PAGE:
Jonathan Gershenzon new member of the Leopoldina
The biochemist and director at the Max Planck Institute for Chemical Ecology in Jena has been elected member of the German National Academy of Sciences.
Max Planck director Jonathan Gershenzon from Jena has been elected as a new member of the Organismic and Evolutionary Biology Section of the Leopoldina. Acceptance to the oldest natural science society in the German-speaking world is considered one of the highest scientific honors in Germany. The American is a leading expert in the field of plant biochemistry: He investigates the biosynthesis and ecological functions of plant metabolites.
As the German National Academy of Sciences, it is a major task of the Leopoldina to communicate on current issues from an independent scientific perspective, in order to advise government agencies and representatives. To this end, it regularly publishes statements, such as in recent years on national climate policy or on the coronavirus pandemic. Outstanding scientific experts from all over the world are admitted to the Leopoldina on the recommendation of members and after a multi-stage selection process. They contribute their expertise to thematic groups, which include biodiversity, genetic engineering and climate.
Jonathan Gershenzon is known worldwide for his research on the chemical ecology of plant defenses. He has contributed to the elucidation of the biosynthetic pathways of important plant defense compounds, particularly among the terpenes and mustard oil glycosides. These plant metabolites play a crucial ecological role in the resistance of plants to pest attack. He has investigated, for example, the defense strategies of spruce and poplar, but also of maize, cassava, rape and cabbage plants.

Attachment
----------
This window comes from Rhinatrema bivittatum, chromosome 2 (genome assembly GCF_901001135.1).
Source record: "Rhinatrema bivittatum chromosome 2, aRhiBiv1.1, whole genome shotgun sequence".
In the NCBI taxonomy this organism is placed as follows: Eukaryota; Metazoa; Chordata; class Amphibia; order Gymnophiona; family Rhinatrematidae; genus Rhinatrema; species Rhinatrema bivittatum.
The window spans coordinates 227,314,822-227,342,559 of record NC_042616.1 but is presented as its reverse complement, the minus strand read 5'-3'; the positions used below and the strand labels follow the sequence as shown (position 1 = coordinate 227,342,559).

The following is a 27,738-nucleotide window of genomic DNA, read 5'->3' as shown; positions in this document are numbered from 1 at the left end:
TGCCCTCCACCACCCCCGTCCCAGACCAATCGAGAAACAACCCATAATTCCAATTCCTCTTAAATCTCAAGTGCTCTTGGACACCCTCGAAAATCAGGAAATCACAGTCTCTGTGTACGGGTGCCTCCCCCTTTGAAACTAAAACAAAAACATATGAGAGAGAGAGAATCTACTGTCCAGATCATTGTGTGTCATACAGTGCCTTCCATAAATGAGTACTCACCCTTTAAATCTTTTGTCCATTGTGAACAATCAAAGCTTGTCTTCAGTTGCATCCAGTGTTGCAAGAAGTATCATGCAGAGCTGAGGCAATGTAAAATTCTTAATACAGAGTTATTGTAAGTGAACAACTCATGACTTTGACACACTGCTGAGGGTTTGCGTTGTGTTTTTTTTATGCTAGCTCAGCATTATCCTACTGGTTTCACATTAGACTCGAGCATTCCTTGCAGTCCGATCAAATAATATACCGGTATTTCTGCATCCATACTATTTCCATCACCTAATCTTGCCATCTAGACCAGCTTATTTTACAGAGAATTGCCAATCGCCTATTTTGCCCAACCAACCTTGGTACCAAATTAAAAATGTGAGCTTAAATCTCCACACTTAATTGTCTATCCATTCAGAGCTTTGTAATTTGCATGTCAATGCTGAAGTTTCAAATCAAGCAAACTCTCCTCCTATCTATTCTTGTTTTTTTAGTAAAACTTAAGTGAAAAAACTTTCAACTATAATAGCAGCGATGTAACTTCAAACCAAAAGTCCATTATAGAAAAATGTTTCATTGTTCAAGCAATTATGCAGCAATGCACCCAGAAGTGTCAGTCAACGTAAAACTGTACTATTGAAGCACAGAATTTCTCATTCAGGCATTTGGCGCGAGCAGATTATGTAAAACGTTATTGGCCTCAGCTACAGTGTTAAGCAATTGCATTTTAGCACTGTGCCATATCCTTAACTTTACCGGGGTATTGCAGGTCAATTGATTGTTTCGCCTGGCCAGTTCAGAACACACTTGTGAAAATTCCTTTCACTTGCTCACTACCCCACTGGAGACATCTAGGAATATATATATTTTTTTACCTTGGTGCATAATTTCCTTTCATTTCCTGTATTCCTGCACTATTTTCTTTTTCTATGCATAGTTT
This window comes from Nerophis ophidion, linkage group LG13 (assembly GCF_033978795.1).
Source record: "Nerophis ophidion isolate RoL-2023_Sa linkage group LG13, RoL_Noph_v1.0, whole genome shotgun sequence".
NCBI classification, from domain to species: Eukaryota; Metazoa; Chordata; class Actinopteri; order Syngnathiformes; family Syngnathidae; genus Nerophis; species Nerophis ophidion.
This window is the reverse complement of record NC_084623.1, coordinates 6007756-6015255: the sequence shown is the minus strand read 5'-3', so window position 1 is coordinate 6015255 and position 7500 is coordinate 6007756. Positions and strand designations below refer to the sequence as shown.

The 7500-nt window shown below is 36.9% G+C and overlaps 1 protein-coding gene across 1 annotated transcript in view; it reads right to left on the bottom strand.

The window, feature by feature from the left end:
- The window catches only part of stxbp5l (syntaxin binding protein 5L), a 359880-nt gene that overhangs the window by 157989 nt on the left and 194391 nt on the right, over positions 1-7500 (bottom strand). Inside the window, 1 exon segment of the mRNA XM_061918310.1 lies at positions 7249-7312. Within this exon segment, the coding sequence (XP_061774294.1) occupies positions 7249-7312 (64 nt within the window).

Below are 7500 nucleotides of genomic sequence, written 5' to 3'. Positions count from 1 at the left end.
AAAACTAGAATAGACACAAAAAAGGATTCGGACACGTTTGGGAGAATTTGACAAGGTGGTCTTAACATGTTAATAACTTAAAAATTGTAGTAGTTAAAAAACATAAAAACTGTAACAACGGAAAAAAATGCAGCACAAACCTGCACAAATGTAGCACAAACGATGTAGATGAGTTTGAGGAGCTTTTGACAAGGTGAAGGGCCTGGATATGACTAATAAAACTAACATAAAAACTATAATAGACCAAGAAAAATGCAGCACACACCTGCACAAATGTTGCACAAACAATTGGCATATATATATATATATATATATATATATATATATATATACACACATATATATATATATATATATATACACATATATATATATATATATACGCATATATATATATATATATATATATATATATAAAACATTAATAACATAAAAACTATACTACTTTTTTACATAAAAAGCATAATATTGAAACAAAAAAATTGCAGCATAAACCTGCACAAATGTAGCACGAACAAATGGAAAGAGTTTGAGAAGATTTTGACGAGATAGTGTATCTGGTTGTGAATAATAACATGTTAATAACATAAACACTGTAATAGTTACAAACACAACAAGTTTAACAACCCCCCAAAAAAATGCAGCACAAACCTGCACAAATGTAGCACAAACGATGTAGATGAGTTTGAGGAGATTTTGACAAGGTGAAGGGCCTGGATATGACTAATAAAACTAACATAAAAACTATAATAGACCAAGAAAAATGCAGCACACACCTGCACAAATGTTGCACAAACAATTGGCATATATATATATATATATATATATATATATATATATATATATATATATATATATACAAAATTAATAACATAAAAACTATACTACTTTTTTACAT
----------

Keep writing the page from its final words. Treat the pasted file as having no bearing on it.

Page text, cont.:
He is happy about the honor and is now looking forward to his new advisory role at the Leopoldina. Among the issues that are of particular interest to him in this context, are facilitating green gene technology, preserving the Earth's biodiversity and mitigating global warming. "A strong motivation for getting involved in Leopoldina’s advisory role is to learn more about how scientists can provide effective advice to government agencies, especially in times of crisis," he says. "Having received generous support from the German government for my research at the Max Planck Society over many years, I also look forward to giving something back to the German public. “
The formal induction of the new members will take place in May 2022.